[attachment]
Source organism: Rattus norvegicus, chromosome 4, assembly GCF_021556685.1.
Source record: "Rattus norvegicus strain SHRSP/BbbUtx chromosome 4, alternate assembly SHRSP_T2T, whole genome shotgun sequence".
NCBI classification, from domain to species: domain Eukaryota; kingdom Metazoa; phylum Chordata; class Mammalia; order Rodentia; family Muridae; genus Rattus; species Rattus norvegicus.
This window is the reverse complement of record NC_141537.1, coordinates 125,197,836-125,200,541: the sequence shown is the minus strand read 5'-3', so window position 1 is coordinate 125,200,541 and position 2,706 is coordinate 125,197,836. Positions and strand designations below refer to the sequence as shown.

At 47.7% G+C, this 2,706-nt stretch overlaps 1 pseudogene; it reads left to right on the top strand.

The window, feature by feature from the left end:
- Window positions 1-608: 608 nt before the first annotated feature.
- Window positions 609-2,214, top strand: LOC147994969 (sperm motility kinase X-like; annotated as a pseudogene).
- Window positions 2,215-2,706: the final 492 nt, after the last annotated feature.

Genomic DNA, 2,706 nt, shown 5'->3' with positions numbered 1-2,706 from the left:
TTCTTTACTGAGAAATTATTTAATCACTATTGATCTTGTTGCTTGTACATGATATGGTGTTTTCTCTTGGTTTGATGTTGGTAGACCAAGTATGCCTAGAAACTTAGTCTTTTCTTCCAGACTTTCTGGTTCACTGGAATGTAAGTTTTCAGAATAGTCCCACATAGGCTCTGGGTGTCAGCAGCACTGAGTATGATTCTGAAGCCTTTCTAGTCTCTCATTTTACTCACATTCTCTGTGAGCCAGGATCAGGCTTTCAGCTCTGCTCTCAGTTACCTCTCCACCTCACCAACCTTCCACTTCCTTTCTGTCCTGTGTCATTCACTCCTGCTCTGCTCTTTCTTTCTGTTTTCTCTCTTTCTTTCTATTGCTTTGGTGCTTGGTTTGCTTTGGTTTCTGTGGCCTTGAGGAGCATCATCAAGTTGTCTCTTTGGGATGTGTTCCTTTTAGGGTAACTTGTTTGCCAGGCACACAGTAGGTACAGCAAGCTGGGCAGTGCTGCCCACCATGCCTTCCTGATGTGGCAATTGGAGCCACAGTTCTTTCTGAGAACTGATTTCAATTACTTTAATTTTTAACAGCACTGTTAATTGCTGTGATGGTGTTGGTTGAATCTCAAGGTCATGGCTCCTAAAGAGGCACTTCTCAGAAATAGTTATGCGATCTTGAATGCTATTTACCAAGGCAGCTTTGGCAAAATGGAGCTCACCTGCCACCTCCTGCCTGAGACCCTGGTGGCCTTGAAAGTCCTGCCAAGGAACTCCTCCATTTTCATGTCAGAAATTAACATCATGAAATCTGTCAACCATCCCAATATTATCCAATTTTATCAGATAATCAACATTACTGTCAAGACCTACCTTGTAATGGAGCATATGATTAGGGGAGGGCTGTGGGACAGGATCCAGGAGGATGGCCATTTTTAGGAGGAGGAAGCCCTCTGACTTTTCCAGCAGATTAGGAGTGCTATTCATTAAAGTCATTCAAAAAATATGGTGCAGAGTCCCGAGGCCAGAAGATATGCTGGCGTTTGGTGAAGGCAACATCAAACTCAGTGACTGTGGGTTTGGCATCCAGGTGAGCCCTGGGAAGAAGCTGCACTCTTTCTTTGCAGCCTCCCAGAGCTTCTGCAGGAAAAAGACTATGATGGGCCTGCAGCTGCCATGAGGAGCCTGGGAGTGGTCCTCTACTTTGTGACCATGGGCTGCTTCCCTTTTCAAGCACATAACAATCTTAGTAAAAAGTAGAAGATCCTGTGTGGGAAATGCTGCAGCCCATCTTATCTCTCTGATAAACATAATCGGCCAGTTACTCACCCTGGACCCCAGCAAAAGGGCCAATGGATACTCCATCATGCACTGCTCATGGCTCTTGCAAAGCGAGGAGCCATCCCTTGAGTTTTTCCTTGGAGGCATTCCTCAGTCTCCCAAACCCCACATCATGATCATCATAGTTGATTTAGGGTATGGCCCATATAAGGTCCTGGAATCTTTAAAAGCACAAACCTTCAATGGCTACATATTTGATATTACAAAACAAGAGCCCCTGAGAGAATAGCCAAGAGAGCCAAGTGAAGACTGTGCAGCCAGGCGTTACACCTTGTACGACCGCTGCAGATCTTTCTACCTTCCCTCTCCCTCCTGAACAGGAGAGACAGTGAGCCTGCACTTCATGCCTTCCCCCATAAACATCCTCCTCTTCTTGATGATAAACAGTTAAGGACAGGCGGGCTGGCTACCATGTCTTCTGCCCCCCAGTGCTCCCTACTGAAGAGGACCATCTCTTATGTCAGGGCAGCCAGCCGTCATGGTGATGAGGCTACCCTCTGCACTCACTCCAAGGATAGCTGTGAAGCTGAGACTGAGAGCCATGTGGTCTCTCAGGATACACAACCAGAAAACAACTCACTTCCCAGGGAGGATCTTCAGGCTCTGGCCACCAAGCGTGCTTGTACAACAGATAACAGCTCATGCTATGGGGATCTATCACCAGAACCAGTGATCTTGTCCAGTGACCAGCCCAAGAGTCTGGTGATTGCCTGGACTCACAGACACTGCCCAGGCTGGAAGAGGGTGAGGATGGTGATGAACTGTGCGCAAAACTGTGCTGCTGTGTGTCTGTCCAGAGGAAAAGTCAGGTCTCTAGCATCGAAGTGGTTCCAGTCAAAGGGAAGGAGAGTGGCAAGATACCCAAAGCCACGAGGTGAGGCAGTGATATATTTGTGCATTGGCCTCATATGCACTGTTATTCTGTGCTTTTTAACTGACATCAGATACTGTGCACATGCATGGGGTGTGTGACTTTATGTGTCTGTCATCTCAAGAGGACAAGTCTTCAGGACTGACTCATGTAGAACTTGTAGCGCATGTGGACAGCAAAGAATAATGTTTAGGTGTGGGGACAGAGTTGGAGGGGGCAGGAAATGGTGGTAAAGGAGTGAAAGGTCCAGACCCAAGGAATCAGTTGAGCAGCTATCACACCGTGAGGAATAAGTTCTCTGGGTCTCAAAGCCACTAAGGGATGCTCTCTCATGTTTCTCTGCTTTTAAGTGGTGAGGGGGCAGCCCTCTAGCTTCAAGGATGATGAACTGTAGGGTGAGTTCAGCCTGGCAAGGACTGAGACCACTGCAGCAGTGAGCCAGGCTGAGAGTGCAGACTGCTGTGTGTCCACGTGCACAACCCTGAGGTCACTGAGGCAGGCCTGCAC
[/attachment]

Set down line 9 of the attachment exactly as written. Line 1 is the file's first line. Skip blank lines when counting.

- Window positions 2,215-2,706: the final 492 nt, after the last annotated feature.